OLD WOMAN We don’t have a lord.
    ARTHUR What?
    DENNIS I told you, We’re an anarcho-syndicalist commune, we take it in turns to act as a sort of executive officer for the week.
    ARTHUR Yes.
    DENNIS But all the decision of that officer …
    ARTHUR Yes, I see.
    DENNIS … must be approved at a bi-weekly meeting by a simple majority in the case of purely internal affairs.
    ARTHUR Be quiet!
    DENNIS … but a two-thirds majority …
    ARTHUR Be quiet! I order you to shut up.
    OLD WOMAN Order, eh — who does he think he is?
    ARTHUR I am your king!
    OLD WOMAN Well, I didn’t vote for you.
    ARTHUR You don’t vote for kings.
    OLD WOMAN Well, how did you become king, then?
    ARTHUR The Lady of the Lake, her arm clad in the purest shimmering samite, held Excalibur aloft from the bosom of the water to signify by Divine Providence … that I, Arthur, was to carry Excalibur … That is why I am your king!
    OLD WOMAN Is Frank in? He’d be able to deal with this one.
    DENNIS Look, strange women lying on their backs in ponds handing out swords … that’s no basis for a system of government. Supreme executive power derives from a mandate from the masses, not from some farcical aquatic ceremony.
    ARTHUR Be quiet!
    DENNIS You can’t expect to wield supreme executive power just ’cause some watery tart threw a sword at you!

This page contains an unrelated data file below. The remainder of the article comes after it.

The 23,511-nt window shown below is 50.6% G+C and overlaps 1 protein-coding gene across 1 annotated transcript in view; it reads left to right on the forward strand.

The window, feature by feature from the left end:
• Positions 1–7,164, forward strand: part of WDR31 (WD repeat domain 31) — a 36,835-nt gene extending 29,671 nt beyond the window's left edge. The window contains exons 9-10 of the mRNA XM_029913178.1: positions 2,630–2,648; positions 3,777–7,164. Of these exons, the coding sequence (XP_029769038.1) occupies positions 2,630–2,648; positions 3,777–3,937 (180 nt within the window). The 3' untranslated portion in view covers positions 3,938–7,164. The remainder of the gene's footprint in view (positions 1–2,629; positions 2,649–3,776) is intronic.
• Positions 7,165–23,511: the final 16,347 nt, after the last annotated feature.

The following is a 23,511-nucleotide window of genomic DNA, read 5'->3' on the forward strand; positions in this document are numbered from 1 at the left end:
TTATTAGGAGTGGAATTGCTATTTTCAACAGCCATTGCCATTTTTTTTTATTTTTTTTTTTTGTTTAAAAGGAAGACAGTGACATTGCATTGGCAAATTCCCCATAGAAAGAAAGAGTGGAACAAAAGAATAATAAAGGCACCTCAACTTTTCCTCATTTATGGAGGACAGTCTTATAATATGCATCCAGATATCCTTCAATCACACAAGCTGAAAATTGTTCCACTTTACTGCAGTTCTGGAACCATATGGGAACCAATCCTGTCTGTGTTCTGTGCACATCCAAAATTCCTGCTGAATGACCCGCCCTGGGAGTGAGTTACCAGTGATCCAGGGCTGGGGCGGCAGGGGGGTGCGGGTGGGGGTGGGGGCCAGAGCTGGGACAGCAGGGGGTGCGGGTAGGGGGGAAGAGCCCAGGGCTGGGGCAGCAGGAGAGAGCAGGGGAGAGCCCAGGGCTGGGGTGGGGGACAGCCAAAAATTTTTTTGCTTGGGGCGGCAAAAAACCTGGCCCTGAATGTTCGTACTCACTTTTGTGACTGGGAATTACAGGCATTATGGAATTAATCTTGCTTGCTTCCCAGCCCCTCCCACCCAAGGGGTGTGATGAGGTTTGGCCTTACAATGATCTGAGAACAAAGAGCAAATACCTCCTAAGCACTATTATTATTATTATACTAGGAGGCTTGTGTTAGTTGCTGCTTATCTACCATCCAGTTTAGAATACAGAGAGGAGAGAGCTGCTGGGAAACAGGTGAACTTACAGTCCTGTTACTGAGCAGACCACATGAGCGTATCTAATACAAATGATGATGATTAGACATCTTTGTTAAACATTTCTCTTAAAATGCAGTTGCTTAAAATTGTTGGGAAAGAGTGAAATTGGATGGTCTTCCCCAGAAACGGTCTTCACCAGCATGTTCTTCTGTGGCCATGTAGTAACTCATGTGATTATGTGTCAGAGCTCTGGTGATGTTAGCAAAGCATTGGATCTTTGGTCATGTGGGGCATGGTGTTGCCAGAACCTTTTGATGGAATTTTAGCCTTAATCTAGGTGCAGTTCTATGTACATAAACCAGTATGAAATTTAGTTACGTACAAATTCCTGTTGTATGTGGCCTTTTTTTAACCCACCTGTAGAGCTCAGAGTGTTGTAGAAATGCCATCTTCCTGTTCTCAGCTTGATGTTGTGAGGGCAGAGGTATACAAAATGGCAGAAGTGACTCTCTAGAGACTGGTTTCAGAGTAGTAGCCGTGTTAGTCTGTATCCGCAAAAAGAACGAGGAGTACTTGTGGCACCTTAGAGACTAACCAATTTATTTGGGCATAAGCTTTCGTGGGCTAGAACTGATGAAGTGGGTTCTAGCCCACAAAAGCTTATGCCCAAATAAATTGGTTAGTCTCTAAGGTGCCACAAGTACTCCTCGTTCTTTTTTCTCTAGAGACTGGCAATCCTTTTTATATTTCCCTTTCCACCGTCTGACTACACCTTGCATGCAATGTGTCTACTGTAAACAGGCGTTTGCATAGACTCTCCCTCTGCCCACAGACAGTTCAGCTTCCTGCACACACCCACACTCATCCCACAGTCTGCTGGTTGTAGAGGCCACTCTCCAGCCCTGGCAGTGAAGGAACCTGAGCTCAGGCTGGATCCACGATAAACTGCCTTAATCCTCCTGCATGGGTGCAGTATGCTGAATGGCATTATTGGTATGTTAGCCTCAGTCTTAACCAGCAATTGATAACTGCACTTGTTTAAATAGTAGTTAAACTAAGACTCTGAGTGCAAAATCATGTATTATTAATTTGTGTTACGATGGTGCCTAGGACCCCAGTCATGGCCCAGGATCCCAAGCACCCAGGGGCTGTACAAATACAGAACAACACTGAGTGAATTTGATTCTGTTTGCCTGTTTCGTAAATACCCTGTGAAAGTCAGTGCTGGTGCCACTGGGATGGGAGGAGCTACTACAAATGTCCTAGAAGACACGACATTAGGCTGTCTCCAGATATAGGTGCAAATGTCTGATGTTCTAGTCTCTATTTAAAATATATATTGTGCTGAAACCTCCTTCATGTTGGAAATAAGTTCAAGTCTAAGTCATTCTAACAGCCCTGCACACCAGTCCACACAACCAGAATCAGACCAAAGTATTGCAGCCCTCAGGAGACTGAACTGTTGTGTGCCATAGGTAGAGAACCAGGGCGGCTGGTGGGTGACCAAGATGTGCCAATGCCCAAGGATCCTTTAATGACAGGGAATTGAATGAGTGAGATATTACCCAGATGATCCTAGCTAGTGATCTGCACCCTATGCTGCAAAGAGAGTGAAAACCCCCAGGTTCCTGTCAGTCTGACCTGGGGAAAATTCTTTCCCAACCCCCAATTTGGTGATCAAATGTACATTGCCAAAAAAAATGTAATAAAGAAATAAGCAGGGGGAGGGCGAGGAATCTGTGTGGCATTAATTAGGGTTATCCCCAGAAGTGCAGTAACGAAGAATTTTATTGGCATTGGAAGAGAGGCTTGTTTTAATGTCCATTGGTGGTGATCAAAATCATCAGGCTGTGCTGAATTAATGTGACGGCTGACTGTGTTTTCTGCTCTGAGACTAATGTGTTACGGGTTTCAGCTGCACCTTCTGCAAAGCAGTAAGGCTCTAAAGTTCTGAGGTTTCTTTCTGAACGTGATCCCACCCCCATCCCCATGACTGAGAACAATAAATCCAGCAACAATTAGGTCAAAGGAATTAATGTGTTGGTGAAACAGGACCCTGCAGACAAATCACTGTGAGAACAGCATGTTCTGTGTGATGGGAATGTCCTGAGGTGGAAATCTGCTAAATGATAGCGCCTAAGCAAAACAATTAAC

ARTHUR Shut up!
    DENNIS I mean, if I went around saying I was an Emperor because some moistened bint had lobbed a scimitar at me, people would put me away!
    ARTHUR (Grabbing him by the collar) Shut up, will you. Shut up!
    DENNIS Ah! NOW … we see the violence inherent in the system.
    ARTHUR Shut up!
    DENNIS (calling) Come and see the violence inherent in the system. Help, help, I’m being repressed!

    • Ianmac 8.1

      Brilliant Micky. Says it all.
      However I am sure that John Key’s third wish was to be a Sir. There is no way that he would jeopardise that!

  9. I honestly can’t decide either way, what I do find intriguing is why the right are so keen for it at times. Presumably becoming a republic would entail some kind of constitution and a court that has power over parliament. I wonder what a court might say about the Treaty of Waitangi?

    • Draco T Bastard 9.1

      Becoming a republic doesn’t necessitate a written constitution. This bill leaves our government unchanged.

    • Ari 9.2

      We already have a constitution, which includes the Treaty of Waitangi. It’s just not a single codified document.

  10. barry 10

    I dont know which is best.
    With the current system we have a stable head of state (not the person – the instituion); it really, really cheap; its non-political and the system is respected.

    Its also -at first glance – apparently anachronistic. But a bit of examaination shows that the Commonwealth has been pretty successful as an organisation (it certainly has a lot more repect that the increasingly corrput UN) and its hard to find examples of where the current system has gone wrong.